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Lightspeed Zulu 1 - PNR: Poor?

Old 16th Jun 2014, 10:30
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Lightspeed Zulu 1 - PNR: Poor?

Hi I'm completely new to flying. I intend to get onto my PPL in a year after uni finishes (i.e. I get a job earning money to spend on flying) but have 4x45 minute trial flights given to me until then.

I flew the other day in an old Cessna 152 with a set of secondhand Lightspeed Zulu 1 and after landing my ears were shot!

Communications were great during flight (much better than the club loaners).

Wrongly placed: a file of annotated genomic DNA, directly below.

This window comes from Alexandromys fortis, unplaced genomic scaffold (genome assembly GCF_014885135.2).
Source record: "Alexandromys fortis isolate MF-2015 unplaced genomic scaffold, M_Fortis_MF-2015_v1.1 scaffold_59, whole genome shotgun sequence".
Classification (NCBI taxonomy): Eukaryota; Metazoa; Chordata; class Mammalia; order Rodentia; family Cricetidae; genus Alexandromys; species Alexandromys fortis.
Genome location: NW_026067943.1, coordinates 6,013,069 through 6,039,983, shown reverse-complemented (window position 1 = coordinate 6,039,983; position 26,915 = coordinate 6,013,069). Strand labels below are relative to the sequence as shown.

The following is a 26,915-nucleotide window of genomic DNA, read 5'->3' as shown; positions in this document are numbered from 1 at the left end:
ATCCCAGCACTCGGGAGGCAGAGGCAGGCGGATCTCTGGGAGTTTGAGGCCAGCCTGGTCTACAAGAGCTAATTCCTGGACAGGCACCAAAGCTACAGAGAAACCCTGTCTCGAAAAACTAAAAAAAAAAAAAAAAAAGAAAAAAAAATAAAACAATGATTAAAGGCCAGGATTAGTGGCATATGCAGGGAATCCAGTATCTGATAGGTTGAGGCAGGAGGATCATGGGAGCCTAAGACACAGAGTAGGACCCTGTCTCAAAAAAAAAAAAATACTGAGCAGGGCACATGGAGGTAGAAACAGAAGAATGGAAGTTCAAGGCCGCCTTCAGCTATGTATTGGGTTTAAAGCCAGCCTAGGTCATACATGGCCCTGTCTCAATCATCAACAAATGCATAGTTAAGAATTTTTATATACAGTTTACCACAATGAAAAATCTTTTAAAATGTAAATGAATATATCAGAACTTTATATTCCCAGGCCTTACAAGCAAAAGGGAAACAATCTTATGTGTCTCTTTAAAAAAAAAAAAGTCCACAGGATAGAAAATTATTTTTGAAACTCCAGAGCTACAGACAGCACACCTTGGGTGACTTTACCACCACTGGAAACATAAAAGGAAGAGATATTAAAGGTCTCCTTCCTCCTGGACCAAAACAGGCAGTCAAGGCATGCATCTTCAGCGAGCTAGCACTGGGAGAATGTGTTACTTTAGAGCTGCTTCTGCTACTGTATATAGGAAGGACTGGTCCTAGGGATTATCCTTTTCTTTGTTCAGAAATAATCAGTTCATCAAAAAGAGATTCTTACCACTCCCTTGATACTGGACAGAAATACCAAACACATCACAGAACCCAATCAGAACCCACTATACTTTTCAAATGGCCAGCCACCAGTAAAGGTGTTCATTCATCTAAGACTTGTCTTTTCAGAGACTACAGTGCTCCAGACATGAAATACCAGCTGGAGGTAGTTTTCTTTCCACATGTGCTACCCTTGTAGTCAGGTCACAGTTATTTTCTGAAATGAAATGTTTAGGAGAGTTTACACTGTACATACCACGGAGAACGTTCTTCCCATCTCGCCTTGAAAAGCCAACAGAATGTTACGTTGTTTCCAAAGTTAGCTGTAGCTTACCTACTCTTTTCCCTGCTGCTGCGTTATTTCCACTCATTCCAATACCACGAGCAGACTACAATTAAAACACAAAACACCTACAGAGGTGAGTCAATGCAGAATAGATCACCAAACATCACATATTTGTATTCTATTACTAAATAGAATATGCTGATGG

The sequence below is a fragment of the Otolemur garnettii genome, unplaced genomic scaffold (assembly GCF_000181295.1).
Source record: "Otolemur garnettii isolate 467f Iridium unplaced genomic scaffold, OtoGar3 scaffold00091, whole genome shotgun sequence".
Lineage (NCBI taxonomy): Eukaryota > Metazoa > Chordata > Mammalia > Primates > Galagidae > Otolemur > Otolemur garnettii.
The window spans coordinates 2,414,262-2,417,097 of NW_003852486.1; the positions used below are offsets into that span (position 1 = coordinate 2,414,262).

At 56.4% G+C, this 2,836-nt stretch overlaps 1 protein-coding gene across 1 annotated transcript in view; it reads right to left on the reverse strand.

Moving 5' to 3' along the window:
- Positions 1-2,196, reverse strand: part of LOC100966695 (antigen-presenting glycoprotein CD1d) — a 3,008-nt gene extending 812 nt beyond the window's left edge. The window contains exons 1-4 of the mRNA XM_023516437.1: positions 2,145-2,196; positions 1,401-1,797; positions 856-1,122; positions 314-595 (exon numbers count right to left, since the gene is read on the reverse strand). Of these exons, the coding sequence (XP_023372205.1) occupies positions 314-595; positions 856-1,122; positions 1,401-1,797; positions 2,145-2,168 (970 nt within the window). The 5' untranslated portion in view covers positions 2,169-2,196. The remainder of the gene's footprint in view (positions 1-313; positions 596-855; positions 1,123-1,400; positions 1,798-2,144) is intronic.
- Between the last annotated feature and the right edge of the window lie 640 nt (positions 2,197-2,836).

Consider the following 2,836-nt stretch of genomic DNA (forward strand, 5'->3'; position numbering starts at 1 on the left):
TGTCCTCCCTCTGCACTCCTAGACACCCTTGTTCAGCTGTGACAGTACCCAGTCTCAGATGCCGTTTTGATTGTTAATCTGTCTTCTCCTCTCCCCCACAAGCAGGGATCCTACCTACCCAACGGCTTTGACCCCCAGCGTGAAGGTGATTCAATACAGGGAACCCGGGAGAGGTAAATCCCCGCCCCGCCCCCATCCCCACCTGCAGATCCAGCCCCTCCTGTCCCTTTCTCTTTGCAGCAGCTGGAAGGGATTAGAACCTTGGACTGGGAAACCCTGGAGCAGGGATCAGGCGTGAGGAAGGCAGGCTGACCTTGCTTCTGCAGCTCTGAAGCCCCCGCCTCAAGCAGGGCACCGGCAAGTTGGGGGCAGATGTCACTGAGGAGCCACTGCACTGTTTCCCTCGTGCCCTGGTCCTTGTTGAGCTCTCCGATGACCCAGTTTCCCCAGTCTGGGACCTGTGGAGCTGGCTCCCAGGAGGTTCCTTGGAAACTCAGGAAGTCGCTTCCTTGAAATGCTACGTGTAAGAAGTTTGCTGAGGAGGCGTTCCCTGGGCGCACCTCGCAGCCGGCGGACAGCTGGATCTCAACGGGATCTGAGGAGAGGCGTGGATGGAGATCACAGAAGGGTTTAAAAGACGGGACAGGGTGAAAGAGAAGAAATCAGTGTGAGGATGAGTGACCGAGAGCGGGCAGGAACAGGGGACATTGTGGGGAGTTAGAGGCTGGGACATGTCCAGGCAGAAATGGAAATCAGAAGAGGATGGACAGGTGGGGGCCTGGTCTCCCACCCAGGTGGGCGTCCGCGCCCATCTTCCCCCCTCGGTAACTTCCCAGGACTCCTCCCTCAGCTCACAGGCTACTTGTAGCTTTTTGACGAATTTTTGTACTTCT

I don't feel like these are going to do enough to protect my ears over time.

What kind of PNR should I expect from these?
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Old 16th Jun 2014, 11:36
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After all of 45 mins? I'm still using the zulu 1 flying most days of the week. I have found they work best and are more comfortable without a hat on, no issues from an 8 hour flying day.
What kind of PNR should I expect from these?
Passive noise reduction from them... Bugger all, they are an active noise reduction set. They rely on electronic means to cancel out the sound waves rather than passive sound muffling. You need to keep them powered by 2 AA's for them to cancel noise properly.
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Old 16th Jun 2014, 13:32
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Agreed with above reply. I bought a pair of zulu ones at the start of my flight training, and haven't looked back since!